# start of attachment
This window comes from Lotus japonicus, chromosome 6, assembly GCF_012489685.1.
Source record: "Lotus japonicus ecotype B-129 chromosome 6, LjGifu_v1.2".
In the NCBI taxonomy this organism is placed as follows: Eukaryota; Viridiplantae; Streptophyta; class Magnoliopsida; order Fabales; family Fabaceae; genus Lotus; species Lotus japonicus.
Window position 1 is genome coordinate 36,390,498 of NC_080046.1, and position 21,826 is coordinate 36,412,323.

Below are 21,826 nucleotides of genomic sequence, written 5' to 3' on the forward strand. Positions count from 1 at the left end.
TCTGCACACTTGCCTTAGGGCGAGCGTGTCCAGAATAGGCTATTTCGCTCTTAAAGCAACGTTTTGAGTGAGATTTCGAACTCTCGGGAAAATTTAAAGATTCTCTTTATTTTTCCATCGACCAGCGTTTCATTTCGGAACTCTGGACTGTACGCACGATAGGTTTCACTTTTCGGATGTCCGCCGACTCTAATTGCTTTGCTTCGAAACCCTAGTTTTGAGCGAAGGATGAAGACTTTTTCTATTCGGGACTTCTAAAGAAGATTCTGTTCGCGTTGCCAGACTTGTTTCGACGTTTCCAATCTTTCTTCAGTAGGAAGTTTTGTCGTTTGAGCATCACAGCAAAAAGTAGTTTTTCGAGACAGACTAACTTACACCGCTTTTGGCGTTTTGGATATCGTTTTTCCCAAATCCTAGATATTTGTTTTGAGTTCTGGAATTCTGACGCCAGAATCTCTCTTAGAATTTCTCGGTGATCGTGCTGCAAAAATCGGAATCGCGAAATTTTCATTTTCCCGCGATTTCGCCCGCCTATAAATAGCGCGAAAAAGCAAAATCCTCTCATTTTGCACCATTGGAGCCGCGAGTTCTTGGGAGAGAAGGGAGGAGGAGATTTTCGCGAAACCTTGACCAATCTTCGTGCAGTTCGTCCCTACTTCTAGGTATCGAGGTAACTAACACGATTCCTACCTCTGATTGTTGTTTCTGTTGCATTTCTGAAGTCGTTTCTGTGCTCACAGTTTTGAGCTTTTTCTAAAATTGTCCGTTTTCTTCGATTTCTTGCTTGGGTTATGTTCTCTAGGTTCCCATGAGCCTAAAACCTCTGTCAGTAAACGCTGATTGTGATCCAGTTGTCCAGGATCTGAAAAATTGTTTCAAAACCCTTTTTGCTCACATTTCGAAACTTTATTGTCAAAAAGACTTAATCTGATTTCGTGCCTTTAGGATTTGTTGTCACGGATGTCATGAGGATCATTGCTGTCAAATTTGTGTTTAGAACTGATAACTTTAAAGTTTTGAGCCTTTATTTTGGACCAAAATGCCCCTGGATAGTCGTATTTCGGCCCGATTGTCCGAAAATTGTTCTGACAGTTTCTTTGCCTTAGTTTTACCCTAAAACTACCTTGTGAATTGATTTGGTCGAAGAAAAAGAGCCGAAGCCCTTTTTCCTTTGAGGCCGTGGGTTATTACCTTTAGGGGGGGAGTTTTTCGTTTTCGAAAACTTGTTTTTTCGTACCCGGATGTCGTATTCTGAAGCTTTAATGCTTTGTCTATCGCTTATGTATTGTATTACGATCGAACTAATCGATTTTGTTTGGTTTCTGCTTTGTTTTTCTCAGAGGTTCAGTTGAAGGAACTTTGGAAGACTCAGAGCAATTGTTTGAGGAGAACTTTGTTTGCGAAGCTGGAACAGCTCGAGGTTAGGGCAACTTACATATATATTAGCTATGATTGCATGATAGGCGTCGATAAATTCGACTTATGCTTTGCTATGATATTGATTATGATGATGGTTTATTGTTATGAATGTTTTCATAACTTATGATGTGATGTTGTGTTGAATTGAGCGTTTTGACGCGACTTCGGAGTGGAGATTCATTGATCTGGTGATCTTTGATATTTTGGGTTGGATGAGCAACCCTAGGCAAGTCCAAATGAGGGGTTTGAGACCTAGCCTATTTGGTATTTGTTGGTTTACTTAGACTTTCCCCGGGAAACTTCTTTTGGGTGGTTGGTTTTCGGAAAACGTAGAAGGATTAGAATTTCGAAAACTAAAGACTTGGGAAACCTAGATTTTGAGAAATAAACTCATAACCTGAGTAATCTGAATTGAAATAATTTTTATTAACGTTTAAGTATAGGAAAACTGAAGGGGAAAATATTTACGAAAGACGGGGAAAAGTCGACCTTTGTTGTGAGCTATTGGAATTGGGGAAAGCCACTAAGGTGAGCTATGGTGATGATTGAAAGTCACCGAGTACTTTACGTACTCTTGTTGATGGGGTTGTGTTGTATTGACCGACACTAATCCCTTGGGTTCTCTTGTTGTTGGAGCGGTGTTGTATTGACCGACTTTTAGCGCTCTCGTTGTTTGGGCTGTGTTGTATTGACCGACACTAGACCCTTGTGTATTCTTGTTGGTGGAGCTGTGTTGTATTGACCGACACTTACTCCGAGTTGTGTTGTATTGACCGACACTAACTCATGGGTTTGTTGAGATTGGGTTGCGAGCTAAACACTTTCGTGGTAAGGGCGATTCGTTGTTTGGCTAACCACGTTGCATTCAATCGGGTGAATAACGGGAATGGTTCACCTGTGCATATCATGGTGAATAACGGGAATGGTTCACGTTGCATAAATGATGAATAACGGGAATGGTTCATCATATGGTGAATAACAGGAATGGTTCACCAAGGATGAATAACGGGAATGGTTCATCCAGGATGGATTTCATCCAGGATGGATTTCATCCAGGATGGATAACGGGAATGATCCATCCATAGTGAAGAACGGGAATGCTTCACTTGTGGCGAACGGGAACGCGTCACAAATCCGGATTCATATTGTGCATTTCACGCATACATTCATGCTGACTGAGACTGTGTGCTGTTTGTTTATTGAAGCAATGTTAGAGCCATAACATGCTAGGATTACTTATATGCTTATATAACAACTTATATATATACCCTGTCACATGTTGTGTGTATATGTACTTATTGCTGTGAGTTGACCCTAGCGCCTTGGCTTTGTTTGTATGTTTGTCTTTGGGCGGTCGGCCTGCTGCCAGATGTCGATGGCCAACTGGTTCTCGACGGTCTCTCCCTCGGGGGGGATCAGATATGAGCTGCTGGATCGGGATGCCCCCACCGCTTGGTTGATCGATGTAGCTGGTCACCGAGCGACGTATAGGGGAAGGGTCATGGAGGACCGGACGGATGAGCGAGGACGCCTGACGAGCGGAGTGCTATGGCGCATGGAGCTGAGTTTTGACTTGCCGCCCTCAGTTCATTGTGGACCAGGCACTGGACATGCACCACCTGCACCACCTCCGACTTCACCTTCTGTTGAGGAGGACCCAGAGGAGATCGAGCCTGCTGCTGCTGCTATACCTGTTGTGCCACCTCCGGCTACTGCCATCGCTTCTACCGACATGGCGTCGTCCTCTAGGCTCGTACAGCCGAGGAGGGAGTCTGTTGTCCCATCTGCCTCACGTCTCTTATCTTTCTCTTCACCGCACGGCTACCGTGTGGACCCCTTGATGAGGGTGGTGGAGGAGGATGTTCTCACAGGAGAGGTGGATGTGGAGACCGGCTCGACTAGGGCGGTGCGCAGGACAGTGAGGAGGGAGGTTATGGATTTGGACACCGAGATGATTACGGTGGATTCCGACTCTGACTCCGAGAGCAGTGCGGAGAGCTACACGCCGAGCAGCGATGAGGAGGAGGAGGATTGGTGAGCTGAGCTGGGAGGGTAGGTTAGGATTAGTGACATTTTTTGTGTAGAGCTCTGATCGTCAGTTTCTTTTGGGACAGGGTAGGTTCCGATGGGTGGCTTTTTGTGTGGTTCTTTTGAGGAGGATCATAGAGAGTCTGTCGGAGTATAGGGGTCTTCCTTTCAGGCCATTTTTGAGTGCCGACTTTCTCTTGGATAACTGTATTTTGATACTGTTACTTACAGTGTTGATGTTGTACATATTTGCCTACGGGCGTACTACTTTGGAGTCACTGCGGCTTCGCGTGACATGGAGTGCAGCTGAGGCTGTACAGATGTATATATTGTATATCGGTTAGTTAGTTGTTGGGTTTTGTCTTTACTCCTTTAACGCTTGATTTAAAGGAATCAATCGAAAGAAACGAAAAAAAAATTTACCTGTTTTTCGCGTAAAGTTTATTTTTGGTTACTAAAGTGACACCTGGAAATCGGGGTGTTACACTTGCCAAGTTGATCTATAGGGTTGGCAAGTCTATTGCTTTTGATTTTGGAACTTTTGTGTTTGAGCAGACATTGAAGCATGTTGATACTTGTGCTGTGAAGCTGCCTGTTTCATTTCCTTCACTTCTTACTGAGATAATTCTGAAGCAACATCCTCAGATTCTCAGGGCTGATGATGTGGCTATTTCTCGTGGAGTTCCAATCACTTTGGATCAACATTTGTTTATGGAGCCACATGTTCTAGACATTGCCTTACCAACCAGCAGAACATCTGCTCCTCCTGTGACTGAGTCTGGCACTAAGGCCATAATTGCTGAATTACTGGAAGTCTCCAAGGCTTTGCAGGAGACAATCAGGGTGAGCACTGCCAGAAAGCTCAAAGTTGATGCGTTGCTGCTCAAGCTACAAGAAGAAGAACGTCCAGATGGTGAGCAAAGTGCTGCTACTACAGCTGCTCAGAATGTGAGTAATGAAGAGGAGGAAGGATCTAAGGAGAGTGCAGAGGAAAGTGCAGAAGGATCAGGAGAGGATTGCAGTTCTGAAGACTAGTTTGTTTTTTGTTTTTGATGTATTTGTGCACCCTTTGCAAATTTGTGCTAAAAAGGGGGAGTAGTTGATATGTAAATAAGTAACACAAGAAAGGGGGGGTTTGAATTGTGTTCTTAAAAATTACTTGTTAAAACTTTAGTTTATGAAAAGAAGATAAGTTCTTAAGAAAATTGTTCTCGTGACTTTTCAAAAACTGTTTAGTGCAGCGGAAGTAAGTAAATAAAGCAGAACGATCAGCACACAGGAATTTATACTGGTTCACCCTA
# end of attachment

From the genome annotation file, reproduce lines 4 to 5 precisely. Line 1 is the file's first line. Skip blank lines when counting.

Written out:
Window position 1 is genome coordinate 36,390,498 of NC_080046.1, and position 21,826 is coordinate 36,412,323.

Below are 21,826 nucleotides of genomic sequence, written 5' to 3' on the forward strand. Positions count from 1 at the left end.